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When applied to the 250 hPa COLs, the above procedure linked 2162 of 2430 (around 89%) COLs to a RWB event. In other words, the majority of the COLs are associated with RWB. The remaining 11% not linked to RWB are examined in the next section, however we note here that these COLs are actually linked to the equatorward advection of high-PV air but this advection of high-PV air does not meet the criteria for RWB described in the previous section.

We focus in the remainder of this section on the 89% of COLs that can be linked to a RWB event. These COLs can be divided into three groups according to isentropic surfaces on which their associated RWB occur: 34%, 48% and 5% of the lows are associated with 350, 330 and 310 K RWB events, respectively. Hereafter, we will name the COLs according to their RWB associations; for example, COLs that are linked to RWB on the 350 K surface will be called ‘350 K COLs’.

The relative timing of COLs and RWB is shown in Figure 5(a), which shows the distribution of COLs as a function of time lag (τ = tCOLtRWB, in days), with each group plotted separately. For nearly all of the COLs, the RWB events occur on or before the day the COLs form, with frequencies decreasing with increasing time lag (the vast majority of the lows form within two days of the breaking). Furthermore, almost all the RWB events occur upstream of the COLs with a large percentage of them occurring 0– 20° west of the COLs (Figure 5(b)). This time lag and the position of RWB events relative to the COLs is consistent with the expectation that COLs are induced by high-PV anomalies (Hoskins et al., 1985), and that the advection of high PV, and therefore RWB, precedes the formation of the COL.

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Figure 5. The distribution of COLs as a function of (a) time lag (days) between the occurrence of RWB and COLs (τ = tCOLtRWB), (b) the difference between the longitudes of the COLs and those of the associated RWB events (Δλ = λCOL − λRWB) and (c) latitude. The solid, dashed and dash-dotted curves represent frequency of occurrence of COL formation that are associated with RWB on the 350, 330 and 310 K isentropic surfaces, respectively.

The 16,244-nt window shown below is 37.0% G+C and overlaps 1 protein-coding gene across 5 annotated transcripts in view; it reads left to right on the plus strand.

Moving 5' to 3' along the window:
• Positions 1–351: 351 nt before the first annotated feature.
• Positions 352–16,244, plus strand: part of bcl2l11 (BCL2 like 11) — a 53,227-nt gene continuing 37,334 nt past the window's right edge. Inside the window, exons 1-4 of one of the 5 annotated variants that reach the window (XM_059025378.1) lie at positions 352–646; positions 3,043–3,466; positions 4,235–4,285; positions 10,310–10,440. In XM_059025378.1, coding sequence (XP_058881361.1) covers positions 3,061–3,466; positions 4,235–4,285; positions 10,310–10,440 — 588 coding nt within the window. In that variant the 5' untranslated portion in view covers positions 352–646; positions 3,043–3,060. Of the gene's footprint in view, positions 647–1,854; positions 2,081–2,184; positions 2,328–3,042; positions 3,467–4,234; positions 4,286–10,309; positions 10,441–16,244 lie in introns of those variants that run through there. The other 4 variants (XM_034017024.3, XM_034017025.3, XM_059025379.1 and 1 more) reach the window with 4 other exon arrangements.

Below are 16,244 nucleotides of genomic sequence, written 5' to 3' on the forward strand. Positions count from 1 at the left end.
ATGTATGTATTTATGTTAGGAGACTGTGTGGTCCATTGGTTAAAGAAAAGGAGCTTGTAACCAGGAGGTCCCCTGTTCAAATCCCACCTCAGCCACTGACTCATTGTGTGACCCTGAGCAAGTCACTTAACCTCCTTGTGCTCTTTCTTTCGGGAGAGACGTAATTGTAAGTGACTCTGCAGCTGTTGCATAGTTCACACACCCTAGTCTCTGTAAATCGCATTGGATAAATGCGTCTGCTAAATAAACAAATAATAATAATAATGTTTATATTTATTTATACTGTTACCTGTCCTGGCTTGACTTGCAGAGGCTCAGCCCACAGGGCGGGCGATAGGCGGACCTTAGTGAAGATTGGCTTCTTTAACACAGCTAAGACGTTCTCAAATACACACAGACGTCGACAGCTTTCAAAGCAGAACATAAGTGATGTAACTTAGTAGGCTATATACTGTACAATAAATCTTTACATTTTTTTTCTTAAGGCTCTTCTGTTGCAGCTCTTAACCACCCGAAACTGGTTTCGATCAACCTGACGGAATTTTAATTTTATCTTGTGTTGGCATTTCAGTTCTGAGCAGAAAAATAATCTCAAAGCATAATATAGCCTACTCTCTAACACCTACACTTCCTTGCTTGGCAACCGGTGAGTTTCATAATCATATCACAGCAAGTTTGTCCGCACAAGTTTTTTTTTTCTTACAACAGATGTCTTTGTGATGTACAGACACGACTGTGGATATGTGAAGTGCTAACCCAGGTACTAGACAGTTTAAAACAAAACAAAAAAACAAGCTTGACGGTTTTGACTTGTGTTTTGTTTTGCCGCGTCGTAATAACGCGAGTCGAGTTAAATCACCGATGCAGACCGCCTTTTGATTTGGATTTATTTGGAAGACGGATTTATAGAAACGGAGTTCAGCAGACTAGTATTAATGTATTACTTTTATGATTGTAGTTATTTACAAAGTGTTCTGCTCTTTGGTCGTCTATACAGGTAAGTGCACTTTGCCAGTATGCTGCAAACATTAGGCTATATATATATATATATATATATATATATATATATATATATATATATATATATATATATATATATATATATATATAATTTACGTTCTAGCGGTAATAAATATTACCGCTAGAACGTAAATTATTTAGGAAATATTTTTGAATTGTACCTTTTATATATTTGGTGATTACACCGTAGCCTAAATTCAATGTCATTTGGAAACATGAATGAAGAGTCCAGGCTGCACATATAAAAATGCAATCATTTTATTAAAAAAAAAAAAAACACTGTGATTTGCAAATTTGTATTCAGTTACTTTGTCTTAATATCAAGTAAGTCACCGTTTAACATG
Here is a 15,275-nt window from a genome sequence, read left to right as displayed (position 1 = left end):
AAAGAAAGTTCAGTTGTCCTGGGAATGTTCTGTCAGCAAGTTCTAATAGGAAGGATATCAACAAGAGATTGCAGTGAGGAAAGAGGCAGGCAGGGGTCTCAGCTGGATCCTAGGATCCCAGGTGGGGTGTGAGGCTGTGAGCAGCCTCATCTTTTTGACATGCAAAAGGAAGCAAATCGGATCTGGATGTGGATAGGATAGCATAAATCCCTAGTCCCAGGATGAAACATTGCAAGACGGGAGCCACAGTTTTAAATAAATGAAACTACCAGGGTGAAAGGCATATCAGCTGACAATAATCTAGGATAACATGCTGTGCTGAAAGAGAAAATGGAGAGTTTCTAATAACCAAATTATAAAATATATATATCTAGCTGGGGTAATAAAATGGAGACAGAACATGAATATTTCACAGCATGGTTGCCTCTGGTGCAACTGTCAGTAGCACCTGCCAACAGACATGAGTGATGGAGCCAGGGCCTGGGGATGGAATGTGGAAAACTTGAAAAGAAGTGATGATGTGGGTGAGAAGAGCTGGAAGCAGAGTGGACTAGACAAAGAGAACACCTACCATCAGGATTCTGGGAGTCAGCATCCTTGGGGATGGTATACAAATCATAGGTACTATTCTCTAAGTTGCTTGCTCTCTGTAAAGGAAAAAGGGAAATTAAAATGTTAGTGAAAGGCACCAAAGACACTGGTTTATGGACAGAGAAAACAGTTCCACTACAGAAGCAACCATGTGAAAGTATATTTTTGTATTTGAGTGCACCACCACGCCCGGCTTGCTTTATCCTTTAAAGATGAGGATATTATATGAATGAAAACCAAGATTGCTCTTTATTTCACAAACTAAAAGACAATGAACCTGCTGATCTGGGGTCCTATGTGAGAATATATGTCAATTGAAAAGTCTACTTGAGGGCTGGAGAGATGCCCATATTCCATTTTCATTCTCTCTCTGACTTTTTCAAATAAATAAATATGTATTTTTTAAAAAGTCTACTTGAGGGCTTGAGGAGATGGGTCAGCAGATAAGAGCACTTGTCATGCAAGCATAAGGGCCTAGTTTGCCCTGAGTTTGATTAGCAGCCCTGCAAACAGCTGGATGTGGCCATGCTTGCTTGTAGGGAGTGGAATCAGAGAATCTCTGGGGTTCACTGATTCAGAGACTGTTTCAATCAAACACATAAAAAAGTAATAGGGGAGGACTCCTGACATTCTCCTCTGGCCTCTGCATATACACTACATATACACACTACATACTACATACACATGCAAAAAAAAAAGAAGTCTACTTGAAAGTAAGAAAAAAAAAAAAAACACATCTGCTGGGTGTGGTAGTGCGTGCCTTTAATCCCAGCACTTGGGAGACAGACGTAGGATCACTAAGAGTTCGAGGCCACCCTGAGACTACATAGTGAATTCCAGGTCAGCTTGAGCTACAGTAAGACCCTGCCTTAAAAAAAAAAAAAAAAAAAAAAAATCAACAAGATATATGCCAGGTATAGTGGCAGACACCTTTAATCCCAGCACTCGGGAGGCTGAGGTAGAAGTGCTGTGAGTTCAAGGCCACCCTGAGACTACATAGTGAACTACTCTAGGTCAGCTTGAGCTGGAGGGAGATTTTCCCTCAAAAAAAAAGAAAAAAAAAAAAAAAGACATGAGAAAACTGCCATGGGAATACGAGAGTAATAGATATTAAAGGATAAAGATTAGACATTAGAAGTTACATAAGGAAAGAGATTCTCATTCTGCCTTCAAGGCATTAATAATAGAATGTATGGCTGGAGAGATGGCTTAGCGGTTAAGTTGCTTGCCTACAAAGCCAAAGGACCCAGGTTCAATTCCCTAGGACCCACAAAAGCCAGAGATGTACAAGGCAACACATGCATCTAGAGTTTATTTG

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This grouping of COLs by isentrope of accompanying RWB also tends to organize them latitudinally, with the COLs with a higher isentrope generally further north (Figure 5(c)). About 88% (70%) of 350 K (330 K) COLs occur north (south) of 35°S and are subtropical (midlatitude) systems. Therefore, there is overlap in the distributions across the demarcation latitude and so the categorising of the COLs in terms of the isentropic surface on which the associated RWB events occur is not the same as the subtropical versus midlatudinal classification. The reason for the spread of latitudes of the 330 and 350 K COLs is that the position of the dynamical tropopause changes with season (Liniger and Davies, 2004). This northward migration of the tropopause is most pronounced in the Australian region where the majority of the COLs form (Figure 2), just north of the split jet flow (Bals-Elsholtz et al., 2001). Therefore some of the lows that are classified as subtropical in the usual sense are associated with RWB on the 330 K isentropic surface, when the dynamical tropopause has migrated north in winter. Similarly, some midlatitudinal systems are associated with 350 K RWB, particularly during the warmer months when the subtropical dynamical tropopause is at the southernmost position. Nonetheless this way of categorizing COLs is considered more reliable because the variability and other characteristics of these systems are better explained in its context.

4.2. Spatial structure

We now examine the spatial structure of different fields during the evolution of the linked COLs and RWB. To do this, composite mean fields of all relevant fields are formed in the manner described in section 2.4. We show primarily composites that correspond to 330 K RWB and COLs with lag – 1, but qualitatively similar results are found for all time lags and isentropic surfaces. The choice of presenting lag – 1 instead of lag 0 is motivated by the desire to illustrate how RWB precedes COL formation as suggested above.

Figure 6 shows the evolution of 330 K PV, 250 hPa geopotential heights, and ‘jet streaks’ from day – 3 (3 d before the formation of the COLs) to day + 2 (2 d after they have formed). On day – 3, the composites suggest that on average the Rossby waves propagate along the jet stream with a jet streak just southwest of where the PV contours appear to be undulating. The small amplitudes during the undulations suggest that nonlinear processes have not begun to take effect. As the jet streak moves eastward on day – 2, the amplitude of the waves grows substantially and the undulations appear to have ceased because of the extensive deformation of the material contours, suggesting that nonlinearity is setting in.